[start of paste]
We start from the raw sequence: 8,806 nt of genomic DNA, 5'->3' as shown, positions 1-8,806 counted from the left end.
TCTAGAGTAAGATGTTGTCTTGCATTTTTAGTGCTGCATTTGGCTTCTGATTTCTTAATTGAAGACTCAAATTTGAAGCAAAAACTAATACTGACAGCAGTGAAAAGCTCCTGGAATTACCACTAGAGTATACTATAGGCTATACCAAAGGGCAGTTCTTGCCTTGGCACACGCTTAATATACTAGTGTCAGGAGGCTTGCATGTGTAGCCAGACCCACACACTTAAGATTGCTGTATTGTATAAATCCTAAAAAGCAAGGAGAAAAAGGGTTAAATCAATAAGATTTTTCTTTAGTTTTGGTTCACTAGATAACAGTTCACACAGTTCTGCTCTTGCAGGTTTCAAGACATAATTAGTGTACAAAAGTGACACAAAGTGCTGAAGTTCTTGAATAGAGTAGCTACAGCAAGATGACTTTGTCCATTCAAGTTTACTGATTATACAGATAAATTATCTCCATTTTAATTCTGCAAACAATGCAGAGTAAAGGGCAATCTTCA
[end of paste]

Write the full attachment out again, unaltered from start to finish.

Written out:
We start from the raw sequence: 8,806 nt of genomic DNA, 5'->3' as shown, positions 1-8,806 counted from the left end.
TCTAGAGTAAGATGTTGTCTTGCATTTTTAGTGCTGCATTTGGCTTCTGATTTCTTAATTGAAGACTCAAATTTGAAGCAAAAACTAATACTGACAGCAGTGAAAAGCTCCTGGAATTACCACTAGAGTATACTATAGGCTATACCAAAGGGCAGTTCTTGCCTTGGCACACGCTTAATATACTAGTGTCAGGAGGCTTGCATGTGTAGCCAGACCCACACACTTAAGATTGCTGTATTGTATAAATCCTAAAAAGCAAGGAGAAAAAGGGTTAAATCAATAAGATTTTTCTTTAGTTTTGGTTCACTAGATAACAGTTCACACAGTTCTGCTCTTGCAGGTTTCAAGACATAATTAGTGTACAAAAGTGACACAAAGTGCTGAAGTTCTTGAATAGAGTAGCTACAGCAAGATGACTTTGTCCATTCAAGTTTACTGATTATACAGATAAATTATCTCCATTTTAATTCTGCAAACAATGCAGAGTAAAGGGCAATCTTCA